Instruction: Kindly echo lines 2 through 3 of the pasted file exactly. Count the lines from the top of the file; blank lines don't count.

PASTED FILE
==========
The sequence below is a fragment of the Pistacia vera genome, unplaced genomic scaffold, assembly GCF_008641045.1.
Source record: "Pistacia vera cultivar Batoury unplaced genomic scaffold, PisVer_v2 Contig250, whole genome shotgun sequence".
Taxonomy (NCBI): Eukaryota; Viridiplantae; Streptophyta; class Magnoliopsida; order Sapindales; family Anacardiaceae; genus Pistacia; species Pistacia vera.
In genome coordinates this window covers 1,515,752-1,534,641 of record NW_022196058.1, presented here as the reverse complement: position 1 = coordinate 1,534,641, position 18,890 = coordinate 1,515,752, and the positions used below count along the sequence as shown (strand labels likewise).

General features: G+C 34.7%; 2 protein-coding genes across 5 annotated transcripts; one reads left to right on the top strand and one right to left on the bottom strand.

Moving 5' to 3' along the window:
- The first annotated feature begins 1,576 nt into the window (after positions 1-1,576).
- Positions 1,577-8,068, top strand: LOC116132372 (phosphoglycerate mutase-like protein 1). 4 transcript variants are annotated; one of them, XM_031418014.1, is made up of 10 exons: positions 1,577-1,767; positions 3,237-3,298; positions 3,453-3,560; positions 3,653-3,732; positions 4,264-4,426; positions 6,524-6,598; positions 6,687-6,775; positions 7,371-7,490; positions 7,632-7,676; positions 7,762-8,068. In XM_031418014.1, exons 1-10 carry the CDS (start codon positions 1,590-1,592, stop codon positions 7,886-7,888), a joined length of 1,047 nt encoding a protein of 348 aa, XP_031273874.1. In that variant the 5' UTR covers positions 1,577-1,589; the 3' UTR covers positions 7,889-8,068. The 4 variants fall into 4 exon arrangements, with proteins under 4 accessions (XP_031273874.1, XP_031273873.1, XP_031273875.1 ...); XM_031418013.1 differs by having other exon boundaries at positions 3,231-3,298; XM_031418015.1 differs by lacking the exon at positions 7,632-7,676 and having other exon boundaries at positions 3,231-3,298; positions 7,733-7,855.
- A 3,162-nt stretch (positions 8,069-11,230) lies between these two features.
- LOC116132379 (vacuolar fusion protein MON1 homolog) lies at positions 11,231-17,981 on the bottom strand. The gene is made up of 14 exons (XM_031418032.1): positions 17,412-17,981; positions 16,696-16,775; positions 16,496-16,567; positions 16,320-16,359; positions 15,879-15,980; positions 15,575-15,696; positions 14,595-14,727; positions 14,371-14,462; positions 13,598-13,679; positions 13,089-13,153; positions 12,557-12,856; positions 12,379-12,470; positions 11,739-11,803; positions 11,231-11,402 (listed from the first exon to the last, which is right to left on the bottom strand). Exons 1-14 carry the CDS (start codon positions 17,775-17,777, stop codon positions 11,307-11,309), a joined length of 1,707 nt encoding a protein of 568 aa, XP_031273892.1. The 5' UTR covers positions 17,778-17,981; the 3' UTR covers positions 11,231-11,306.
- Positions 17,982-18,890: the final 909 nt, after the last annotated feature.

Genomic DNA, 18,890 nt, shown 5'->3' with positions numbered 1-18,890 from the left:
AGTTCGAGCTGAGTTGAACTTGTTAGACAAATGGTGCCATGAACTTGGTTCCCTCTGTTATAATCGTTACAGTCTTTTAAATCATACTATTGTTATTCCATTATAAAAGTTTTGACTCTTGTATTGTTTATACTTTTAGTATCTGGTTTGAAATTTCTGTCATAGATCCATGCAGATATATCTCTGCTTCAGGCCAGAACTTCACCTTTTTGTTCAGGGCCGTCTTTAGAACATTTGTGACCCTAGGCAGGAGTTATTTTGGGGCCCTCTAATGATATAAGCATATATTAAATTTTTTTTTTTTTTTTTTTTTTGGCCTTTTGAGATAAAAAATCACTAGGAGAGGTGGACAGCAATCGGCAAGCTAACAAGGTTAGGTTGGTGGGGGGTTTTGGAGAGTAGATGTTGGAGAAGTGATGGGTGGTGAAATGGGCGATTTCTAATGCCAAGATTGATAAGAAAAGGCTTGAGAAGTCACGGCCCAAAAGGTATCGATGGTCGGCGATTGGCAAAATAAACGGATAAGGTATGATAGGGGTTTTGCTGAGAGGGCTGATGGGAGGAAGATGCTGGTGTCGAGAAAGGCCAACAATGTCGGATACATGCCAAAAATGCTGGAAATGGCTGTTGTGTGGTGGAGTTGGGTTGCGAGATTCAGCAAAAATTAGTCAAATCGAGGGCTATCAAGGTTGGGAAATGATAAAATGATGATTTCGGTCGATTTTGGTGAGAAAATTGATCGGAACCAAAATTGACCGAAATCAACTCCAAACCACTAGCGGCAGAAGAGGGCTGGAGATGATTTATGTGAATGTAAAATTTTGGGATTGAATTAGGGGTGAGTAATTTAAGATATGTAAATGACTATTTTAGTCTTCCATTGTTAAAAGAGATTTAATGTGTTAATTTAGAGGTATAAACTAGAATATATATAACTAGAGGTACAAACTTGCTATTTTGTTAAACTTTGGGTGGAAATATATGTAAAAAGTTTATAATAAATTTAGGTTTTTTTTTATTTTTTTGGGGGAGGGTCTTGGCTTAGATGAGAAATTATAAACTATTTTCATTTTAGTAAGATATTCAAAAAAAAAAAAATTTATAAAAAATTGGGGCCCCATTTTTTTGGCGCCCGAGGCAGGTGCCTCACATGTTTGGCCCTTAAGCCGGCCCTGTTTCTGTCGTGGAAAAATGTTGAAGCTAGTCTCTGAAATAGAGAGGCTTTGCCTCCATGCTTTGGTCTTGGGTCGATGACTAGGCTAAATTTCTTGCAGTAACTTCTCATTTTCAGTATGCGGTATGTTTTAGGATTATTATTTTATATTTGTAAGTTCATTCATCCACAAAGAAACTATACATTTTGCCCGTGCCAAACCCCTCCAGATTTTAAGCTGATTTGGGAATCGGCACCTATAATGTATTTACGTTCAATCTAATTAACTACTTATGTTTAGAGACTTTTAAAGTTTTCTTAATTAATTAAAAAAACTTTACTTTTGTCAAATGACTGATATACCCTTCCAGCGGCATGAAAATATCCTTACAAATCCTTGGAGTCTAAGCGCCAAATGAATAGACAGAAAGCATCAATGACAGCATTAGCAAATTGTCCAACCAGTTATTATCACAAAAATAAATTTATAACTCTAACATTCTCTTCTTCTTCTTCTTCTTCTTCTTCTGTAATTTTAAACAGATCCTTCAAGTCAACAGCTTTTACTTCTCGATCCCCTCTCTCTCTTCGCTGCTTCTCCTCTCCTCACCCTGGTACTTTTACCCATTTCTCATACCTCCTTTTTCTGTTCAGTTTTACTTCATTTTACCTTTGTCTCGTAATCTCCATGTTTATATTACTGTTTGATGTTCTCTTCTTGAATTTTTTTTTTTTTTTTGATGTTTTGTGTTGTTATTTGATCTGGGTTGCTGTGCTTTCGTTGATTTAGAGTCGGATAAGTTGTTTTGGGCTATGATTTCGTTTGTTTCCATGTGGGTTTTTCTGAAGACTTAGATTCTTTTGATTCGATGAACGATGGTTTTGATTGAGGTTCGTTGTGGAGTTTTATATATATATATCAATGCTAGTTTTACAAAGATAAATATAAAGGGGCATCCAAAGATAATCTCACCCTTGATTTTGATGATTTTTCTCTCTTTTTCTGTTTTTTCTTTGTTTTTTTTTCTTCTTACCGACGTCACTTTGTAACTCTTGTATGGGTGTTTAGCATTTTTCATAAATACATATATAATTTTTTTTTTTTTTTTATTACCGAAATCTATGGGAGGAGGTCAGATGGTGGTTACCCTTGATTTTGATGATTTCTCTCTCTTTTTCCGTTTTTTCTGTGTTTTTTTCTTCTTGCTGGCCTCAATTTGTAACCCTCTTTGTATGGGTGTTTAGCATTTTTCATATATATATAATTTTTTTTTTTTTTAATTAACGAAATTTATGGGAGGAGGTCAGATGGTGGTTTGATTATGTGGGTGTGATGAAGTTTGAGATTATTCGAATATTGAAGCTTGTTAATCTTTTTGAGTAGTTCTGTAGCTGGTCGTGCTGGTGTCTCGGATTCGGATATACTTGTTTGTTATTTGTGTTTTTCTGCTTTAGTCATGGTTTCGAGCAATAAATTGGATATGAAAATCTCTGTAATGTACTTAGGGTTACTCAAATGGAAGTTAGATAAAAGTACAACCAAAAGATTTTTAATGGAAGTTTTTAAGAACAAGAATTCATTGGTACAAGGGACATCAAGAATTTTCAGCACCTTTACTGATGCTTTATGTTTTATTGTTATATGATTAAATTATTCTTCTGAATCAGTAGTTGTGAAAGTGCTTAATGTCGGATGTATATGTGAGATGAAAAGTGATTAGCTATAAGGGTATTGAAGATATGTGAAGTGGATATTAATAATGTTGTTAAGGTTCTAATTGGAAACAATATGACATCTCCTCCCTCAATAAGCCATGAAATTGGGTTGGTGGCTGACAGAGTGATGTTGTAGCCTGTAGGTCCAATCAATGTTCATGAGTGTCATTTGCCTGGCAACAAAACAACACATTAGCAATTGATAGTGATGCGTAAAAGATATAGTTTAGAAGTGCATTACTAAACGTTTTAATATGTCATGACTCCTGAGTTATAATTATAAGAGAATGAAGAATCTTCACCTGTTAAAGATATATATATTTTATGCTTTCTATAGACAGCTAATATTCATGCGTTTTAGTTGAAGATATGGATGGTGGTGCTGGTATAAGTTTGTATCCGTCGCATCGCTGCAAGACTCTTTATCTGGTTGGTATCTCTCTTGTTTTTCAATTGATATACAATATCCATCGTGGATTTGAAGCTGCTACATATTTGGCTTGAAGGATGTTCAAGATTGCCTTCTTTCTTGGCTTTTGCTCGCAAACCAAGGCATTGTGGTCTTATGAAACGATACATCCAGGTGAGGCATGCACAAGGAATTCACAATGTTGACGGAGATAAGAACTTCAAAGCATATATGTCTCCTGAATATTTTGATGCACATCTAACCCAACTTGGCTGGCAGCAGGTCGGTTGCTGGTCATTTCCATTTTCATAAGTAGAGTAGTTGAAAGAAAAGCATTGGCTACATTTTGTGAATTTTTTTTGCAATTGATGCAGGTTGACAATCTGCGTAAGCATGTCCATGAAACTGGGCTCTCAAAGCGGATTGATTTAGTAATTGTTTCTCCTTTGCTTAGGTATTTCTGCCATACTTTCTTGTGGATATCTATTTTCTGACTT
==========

Source record: "Pistacia vera cultivar Batoury unplaced genomic scaffold, PisVer_v2 Contig250, whole genome shotgun sequence".
Taxonomy (NCBI): Eukaryota; Viridiplantae; Streptophyta; class Magnoliopsida; order Sapindales; family Anacardiaceae; genus Pistacia; species Pistacia vera.